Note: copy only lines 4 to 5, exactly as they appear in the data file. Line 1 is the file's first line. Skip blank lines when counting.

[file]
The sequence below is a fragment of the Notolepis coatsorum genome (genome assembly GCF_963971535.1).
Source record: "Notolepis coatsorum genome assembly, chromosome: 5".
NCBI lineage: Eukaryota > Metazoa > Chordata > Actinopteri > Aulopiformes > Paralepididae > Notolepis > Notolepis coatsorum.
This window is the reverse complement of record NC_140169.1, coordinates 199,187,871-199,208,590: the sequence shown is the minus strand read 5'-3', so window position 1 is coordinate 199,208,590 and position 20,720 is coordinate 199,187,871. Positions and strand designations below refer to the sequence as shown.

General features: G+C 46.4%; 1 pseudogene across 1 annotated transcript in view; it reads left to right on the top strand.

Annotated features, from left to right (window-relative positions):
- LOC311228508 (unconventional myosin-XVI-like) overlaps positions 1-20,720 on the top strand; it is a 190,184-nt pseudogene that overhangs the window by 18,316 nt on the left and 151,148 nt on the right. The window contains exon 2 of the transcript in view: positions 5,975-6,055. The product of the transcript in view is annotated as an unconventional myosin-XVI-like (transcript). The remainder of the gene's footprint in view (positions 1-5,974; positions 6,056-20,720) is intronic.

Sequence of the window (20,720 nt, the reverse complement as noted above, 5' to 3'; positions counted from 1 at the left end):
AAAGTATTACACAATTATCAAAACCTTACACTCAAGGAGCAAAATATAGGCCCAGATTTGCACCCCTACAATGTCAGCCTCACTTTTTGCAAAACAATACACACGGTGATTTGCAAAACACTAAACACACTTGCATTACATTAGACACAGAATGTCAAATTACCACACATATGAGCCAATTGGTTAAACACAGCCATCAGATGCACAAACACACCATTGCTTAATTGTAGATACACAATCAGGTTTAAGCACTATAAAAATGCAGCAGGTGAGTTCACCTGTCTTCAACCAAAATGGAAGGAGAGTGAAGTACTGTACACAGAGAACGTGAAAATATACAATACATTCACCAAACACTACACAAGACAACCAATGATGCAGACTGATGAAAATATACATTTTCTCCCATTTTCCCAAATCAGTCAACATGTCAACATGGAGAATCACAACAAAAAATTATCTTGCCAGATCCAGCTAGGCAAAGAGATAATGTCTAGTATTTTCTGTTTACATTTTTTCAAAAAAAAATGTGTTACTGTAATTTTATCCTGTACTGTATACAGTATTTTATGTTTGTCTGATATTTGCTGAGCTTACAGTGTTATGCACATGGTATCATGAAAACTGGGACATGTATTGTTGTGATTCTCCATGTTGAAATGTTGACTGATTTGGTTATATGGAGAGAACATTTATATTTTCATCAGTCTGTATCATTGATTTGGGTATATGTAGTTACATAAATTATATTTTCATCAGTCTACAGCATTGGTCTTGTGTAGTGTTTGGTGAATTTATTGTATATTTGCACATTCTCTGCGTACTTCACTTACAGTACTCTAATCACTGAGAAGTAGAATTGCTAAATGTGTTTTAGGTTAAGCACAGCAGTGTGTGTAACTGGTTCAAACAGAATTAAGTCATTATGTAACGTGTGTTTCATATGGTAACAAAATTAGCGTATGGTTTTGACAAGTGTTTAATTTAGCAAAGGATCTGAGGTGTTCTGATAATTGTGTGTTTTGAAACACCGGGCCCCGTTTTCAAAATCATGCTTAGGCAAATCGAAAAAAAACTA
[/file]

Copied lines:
This window is the reverse complement of record NC_140169.1, coordinates 199,187,871-199,208,590: the sequence shown is the minus strand read 5'-3', so window position 1 is coordinate 199,208,590 and position 20,720 is coordinate 199,187,871. Positions and strand designations below refer to the sequence as shown.

General features: G+C 46.4%; 1 pseudogene across 1 annotated transcript in view; it reads left to right on the top strand.